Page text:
Poisoning Lully

As one of the most powerful nonpolitical figures at Louis XIV’s court, Lully was far from immune to its culture of intrigue.

Henri Guichard, a perpetrator of various frauds and a rival at the court, hatched a plot to poison Lully in 1674, and approached a corrupt police officer, Sébastien Aubry, who had access to the Opéra and often saw Lully there. The unfolding of the plot, which involved a poisoned snuff box, had a strong element of farce as Aubry ineptly attempted to play both ends against the middle, jockeying for his own best interests while appearing to assist Guichard.

Eventually a mutual associate tipped off the composer, who formally accused Aubry of conspiracy to commit murder. Guichard exercised what influence he could, but Lully, as a close associate of the king himself, had the upper hand. In the end, the composer was able to delay the case until the only two dissenting judges finished their terms of duty.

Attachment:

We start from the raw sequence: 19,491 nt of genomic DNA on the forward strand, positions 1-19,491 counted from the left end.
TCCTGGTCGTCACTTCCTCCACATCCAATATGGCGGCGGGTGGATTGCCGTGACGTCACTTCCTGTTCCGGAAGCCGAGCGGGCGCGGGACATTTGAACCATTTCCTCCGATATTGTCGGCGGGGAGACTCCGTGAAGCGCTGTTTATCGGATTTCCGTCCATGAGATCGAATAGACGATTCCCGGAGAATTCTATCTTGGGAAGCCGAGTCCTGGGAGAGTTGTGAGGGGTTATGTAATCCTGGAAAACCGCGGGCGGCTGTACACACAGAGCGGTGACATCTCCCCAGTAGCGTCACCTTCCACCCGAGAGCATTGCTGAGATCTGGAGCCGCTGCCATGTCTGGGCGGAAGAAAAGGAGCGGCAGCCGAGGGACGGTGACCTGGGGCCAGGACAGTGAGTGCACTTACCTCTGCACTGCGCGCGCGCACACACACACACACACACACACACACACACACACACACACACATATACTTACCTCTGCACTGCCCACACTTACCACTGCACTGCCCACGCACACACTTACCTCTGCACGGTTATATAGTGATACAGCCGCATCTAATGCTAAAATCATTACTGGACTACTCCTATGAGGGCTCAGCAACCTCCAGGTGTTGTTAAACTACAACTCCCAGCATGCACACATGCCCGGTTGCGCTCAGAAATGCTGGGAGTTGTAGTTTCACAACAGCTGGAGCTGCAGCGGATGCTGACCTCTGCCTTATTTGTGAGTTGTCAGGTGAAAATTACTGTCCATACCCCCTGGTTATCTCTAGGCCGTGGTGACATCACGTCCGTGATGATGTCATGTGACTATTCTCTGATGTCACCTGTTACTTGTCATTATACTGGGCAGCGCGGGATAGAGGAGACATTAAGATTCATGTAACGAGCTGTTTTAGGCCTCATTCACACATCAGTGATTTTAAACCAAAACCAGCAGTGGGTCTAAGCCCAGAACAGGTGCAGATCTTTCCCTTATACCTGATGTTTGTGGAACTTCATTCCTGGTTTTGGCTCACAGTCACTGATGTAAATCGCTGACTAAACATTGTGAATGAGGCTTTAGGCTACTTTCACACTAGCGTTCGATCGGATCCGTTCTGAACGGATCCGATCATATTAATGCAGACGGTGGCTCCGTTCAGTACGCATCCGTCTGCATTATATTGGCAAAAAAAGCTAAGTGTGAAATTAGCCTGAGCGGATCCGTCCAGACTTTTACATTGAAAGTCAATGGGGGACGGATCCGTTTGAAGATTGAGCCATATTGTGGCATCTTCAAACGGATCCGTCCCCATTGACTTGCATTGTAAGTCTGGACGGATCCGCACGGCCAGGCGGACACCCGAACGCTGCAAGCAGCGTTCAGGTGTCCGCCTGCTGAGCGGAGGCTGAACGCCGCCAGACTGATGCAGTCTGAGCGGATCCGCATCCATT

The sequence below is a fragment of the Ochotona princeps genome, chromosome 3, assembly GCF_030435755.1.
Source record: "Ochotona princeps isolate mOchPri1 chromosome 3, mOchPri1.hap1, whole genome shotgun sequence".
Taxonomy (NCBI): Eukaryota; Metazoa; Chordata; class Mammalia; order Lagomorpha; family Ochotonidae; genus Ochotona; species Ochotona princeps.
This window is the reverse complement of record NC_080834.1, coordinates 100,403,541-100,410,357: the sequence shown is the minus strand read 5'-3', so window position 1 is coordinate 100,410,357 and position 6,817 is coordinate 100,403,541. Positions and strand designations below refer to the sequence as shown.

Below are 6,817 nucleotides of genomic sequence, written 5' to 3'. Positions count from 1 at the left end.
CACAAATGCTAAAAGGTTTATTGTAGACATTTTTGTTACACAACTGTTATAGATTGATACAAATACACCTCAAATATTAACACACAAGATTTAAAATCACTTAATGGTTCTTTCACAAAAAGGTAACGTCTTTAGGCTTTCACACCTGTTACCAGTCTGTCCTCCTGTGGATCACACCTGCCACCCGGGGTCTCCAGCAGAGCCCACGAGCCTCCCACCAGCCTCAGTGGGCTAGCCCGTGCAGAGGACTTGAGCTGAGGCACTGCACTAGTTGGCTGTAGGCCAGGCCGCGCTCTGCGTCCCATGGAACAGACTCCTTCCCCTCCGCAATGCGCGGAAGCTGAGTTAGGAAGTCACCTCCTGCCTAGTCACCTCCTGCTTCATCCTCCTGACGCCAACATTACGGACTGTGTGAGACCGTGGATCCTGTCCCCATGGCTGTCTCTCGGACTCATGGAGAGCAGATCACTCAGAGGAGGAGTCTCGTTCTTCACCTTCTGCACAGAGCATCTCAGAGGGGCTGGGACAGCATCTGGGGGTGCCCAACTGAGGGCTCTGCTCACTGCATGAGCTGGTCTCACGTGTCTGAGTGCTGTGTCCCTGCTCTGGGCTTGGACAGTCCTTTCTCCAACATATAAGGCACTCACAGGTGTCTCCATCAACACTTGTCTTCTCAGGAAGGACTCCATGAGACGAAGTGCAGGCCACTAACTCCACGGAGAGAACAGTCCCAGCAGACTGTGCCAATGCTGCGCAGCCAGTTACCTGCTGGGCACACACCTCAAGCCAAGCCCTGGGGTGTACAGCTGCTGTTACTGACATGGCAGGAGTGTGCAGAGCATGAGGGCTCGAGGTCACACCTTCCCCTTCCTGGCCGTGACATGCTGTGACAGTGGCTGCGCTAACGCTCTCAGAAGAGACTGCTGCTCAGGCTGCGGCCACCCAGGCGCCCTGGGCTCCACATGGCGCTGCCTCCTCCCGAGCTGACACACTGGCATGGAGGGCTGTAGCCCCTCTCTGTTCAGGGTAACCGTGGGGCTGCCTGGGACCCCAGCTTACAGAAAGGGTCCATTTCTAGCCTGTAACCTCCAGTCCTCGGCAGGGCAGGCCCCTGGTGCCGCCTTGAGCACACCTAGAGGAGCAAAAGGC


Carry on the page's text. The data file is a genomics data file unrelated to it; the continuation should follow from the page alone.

This according to Jean-Baptiste Lully by Ralph Henry Forster Scott (London: Owen, 1973, pp. 76–83).

Today is Lully’s 380th birthday! Below, Boris Terral portrays the composer in Gérard Corbiau’s Le roi danse (2000).

Related article: Comedy versus opera

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Filed under Baroque era, Curiosities

One response to “Poisoning Lully

  1. Pingback: Marie-Louise Desmâtins in life and death | Bibliolore

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